Career Path: Diesel Mechanic

Who is usually the most popular guy in the neighborhood? A mechanic!

If you are looking for a career that could be more than just a job and pays great reward with some old-fashioned “sweat equity,” then being a diesel mechanic might be the perfect profession for you.

What are the pros?

According to the Occupational Outlook Handbook, produced by the U.S. Department of Labor Bureau of Labor Statistics, employment of diesel service technicians and mechanics is projected to grow by 12% from 2014 to 2024, faster than the average for all occupations.

As more freight is shipped across the country, additional diesel-powered trucks will be needed to carry freight where trains and pipelines are not available or economical. Additionally, diesel cars and light trucks are becoming more popular, and more diesel technicians will be needed to maintain and repair these vehicles.

What about the cons?

While not exactly a con, a career as a diesel mechanic requires a commitment to lifelong learning. Since technology never stops evolving, keeping up with new developments is absolutely critical if you are to succeed as a diesel technician. Those who do not may find themselves relegated to oil changes, and little else, for the rest of their careers. People who enjoy learning and are willing to invest time in continuing education may be best suited for this job.

What’s the pay like?

In May 2015, the Occupational Outlook Handbook reported that the median annual wage for diesel service technicians and mechanics was $44,520. The lowest 10% earned less than $28,680 and the highest 10% earned more than $66,940.

Median annual wage by industry:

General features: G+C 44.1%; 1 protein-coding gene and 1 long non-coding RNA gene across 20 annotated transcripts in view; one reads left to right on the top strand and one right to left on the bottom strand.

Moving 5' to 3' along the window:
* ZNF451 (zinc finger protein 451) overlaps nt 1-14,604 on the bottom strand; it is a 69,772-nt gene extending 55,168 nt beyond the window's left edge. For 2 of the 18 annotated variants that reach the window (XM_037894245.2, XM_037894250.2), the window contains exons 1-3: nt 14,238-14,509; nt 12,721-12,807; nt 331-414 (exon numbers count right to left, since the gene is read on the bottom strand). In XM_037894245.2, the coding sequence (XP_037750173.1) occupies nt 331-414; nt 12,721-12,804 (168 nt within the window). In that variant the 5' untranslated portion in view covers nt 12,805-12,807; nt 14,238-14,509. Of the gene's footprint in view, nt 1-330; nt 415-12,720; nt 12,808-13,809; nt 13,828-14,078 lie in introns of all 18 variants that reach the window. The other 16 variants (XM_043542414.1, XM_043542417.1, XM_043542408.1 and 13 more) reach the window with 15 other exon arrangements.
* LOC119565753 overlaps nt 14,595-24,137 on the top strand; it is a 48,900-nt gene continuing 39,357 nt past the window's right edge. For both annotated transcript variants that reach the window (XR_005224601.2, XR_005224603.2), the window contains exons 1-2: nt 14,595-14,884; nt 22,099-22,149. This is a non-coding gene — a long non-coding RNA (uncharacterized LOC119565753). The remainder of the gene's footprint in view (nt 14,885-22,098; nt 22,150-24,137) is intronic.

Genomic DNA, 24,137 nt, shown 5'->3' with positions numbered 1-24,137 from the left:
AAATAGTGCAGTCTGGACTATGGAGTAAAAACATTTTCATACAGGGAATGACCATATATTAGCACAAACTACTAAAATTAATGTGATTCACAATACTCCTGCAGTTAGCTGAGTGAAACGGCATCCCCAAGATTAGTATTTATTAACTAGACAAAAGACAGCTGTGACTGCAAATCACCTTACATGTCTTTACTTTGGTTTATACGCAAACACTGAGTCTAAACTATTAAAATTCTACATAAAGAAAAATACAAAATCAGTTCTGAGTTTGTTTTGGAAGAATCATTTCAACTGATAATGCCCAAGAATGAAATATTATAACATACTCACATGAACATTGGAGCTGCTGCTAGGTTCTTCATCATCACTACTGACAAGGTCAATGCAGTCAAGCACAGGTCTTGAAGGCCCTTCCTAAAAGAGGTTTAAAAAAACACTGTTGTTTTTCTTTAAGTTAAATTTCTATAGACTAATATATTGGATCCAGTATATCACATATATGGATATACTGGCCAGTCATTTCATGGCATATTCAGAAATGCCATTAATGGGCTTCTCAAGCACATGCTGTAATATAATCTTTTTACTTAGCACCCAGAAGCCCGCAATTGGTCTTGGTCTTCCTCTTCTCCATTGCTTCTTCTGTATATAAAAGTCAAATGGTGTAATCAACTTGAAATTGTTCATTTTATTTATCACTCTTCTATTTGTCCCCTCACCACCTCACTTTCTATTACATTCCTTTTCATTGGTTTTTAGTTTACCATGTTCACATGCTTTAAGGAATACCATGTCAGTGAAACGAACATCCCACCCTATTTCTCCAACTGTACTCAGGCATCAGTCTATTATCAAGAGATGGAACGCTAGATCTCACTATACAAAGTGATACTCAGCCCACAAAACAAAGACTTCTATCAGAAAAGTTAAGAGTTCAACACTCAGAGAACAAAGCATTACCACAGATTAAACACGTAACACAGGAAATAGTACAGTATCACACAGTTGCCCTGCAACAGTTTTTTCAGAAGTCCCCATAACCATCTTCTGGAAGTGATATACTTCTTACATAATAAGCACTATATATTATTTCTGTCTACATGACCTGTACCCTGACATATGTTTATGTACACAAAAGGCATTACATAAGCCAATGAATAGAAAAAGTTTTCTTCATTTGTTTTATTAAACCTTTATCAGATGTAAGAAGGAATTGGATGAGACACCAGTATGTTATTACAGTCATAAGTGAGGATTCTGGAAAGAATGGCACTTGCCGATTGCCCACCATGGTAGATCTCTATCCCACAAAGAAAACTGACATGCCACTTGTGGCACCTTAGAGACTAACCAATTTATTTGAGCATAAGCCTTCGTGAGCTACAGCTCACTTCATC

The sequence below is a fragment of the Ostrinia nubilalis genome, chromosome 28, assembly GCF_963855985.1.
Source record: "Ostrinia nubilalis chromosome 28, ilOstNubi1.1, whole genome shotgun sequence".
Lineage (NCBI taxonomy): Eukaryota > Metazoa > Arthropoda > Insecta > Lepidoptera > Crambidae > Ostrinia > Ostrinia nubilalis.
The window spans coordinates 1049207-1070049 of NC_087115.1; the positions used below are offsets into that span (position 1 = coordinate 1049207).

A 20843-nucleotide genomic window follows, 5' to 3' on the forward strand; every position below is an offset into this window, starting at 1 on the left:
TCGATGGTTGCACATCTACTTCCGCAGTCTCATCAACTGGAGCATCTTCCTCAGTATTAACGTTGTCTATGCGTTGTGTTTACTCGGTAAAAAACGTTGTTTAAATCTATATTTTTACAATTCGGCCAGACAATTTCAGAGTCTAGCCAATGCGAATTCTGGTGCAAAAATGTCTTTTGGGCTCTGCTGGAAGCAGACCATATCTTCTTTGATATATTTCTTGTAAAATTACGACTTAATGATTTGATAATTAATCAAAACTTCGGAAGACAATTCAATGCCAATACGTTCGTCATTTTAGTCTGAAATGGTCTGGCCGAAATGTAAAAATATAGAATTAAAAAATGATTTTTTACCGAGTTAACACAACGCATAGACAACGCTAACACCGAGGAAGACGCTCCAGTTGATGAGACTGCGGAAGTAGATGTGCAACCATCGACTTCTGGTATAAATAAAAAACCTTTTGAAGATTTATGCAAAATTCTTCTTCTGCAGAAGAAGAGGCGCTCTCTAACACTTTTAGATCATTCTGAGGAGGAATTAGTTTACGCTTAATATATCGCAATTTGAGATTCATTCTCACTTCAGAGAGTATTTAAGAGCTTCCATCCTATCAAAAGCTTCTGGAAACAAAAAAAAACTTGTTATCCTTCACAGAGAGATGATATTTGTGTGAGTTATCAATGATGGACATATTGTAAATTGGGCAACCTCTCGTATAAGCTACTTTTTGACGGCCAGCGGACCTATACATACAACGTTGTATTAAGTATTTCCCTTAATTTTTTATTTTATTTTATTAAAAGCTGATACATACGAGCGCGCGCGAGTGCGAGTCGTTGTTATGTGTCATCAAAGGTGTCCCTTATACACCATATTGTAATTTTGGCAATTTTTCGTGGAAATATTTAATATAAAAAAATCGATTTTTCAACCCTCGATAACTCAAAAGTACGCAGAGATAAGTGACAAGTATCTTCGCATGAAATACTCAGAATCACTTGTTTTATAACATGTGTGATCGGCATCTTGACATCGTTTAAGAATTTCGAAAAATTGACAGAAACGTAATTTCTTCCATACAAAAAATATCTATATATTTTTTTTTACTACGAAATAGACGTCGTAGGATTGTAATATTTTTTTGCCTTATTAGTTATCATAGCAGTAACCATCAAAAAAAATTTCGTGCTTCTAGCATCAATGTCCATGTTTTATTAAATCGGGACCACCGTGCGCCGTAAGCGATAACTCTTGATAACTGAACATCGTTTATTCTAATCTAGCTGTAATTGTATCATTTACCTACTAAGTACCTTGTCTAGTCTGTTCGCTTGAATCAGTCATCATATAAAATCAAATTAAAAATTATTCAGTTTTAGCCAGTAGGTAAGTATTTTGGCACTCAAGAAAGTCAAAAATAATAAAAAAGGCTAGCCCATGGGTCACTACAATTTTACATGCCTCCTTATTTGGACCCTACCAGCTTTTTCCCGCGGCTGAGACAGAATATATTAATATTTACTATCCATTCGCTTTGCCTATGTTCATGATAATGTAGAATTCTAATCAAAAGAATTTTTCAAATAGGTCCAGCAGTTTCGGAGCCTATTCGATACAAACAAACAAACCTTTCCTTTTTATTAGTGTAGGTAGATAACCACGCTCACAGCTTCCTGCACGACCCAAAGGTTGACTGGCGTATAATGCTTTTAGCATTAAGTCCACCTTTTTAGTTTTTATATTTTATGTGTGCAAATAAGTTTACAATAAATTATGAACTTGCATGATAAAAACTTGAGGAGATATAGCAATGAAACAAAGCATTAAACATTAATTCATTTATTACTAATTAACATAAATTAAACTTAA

• $51,870 – State and local government
  • $45,480 – Wholesale trade
  • $41,540 – Automotive repair and maintenance
  • $40,650 – Truck transportation

Many diesel technicians, especially those employed by truck fleet dealers and repair shops, receive a commission in addition to their base salary. Most diesel technicians work full-time, and overtime is common, as many repair shops extend their service hours during evenings and weekends. Additionally, some truck and bus repair shops provide 24-hour maintenance and repair services.

What does a typical day on the job look like?

Diesel technicians and mechanics work in a variety of settings, including car dealerships, trucking companies, private garages, and even government agencies. Technicians are responsible for keeping diesel engines in good shape, and this involves regular inspections, routine service, repairs, and occasionally may even require full engine rebuilds.

What qualifications are needed?

This is a job for those who are mechanically inclined, love working with their hands, and enjoy taking things apart and putting them back together. Diesel technicians usually start their careers by earning a professional certificate in diesel technology. Many technical schools and community colleges offer these programs, some of which enable you to earn an associate degree. Programs tend to mix hands-on teaching with conventional classroom learning and typically include courses in hydraulic applications, diesel electronics and diagnosis, diesel engines and repair, and fuel systems, among others.  There are also specialized programs within the field of diesel technology such as marine diesel technology.

So if you are ready to get your hands dirty and start a rewarding career, your future is literally in your hands!

Written by Cynthia Payton